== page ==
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RichardB

What are your favorite Scouting Myths Safety / Risk Management?

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Since uniforms/insurance and sheath knives were already brought up, I'll add the one I brought up last week - white gas (Coleman fuel) stoves are banned.  Apparently a myth that was sold as truth within our Council some years ago, but which seems to be finally coming around now.

 

 

Nice! I unfortunately just repeated that myth in another thread. :(

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In an Okpik class two of my assistants are taking, the instructor told them that hand warmers are not allowed in the BSA since they can explode and people have died!

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Nice! I unfortunately just repeated that myth in another thread. :(

 

 

While National BSA HAS NOT banned  it, some councils HAVE banned white gas and other liquid fuels. My council does not allow white gas

 

From page 7 of the 2017 Summer Camp Leaders' Guide

 

Liquid & LP Fuels

In accordance with camp policy, the use of liquid fuels (i.e.: kerosene, gasoline, liquid Coleman fuel) in camp is prohibited.

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While National BSA HAS NOT banned  it, some councils HAVE banned white gas and other liquid fuels. My council does not allow white gas

 

From page 7 of the 2017 Summer Camp Leaders' Guide

 

Liquid & LP Fuels

In accordance with camp policy, the use of liquid fuels (i.e.: kerosene, gasoline, liquid Coleman fuel) in camp is prohibited.

 

We have that problem with sheath knives in my council.

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:)  I wear a sheath knife/belt ax combo all the time when I am in summer camp and I have attended a variety of different councils over the years.  No one has ever challenged me on it's appropriateness.  I have had some ask about it, but because it is BSA official equipment, I get some oohs and aaahs, but no bans.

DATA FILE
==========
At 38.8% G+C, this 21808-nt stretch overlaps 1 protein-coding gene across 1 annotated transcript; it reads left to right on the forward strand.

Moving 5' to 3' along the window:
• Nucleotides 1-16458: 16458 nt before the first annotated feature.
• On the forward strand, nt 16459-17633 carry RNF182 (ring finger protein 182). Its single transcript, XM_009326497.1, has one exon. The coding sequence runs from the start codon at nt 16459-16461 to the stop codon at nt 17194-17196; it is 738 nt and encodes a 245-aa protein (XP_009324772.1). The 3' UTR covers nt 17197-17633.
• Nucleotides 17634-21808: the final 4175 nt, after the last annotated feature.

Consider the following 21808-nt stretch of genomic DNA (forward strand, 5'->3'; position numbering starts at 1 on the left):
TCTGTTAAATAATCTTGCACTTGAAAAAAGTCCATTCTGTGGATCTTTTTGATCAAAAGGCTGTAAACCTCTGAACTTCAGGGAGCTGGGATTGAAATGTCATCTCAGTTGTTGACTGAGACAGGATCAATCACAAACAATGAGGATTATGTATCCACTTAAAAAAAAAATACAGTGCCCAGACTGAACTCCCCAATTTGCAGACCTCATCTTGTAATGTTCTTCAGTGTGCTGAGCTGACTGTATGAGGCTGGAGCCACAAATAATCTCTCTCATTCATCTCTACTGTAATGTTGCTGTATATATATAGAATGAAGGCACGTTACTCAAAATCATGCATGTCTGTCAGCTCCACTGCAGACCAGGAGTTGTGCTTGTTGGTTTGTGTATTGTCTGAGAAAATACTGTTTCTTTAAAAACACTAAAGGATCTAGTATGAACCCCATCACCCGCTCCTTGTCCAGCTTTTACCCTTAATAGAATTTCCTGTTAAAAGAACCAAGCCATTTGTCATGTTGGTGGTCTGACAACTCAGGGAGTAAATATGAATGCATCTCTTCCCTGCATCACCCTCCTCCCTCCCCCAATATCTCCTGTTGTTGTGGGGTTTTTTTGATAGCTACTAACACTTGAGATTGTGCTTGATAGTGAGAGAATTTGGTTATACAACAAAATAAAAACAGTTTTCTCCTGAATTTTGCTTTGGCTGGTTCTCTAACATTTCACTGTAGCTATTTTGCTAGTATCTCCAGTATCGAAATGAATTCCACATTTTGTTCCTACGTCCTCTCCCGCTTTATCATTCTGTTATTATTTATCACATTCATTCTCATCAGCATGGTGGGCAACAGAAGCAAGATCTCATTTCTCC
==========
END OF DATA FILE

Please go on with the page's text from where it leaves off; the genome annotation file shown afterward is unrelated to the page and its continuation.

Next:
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:)  I wear a sheath knife/belt ax combo all the time when I am in summer camp and I have attended a variety of different councils over the years.  No one has ever challenged me on it's appropriateness.  I have had some ask about it, but because it is BSA official equipment, I get some oohs and aaahs, but no bans.

In '85, while I was at scout leader basic training, a staffer pulled two attendees--a Viet Nam vet and me--aside and took us to task for wearing sheath knives.   Staffer stressed they were not allowed by BSA policy, and wearing/using them set a bad example for the youth.  (!?)

 

Well.

 

We disagreed, but since this was the last weekend of a tedious course (the previous 3 weekends were spent in a church annex listening to this staffer and his pals condescend to us), we complied.   Everybody was ready to graduate and put the course behind us.  

 

While the staffer was chewing us out, he was smoking a cigarette.  

 

Today, many camporee and summer camp leaders' guides usually have a hyperventilating-type prohibition like "SHEATH KNIVES ARE STRICTLY FORBIDDEN!"   

 

Signs of the times.

Edited by desertrat77

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In '85, while I was at scout leader basic training, a staffer pulled two attendees--a Viet Nam vet and me--aside and took us to task for wearing sheath knives.   Staffer stressed they were not allowed by BSA policy, and wearing/using them set a bad example for the youth.  (!?)

 

Well.

 

We disagreed, but since this was the last weekend of a tedious course (the previous 3 weekends were spent in a church annex listening to this staffer and his pals condescend to us), we complied.   Everybody was ready to graduate and put the course behind us.  

 

While the staffer was chewing us out, he was smoking a cigarette.  

 

Today, many camporee and summer camp leaders' guides usually have a hyperventilating-type prohibition like "SHEATH KNIVES ARE STRICTLY FORBIDDEN!"   

 

Signs of the times.

 

This is why it is forbidden to put protective sheaths on kitchen knives in the chuck boxes.  It's better to just throw them in the bottom of the box and dig them out as needed when the time comes.  If BSA were to incorporate appropriate fixed blade knife handling along with folding knife handling, the boys would be a lot safer.  Most of the knife injuries I have seen over the years happened in the food prep area where safety circles and knife handling techniques are routinely ignored.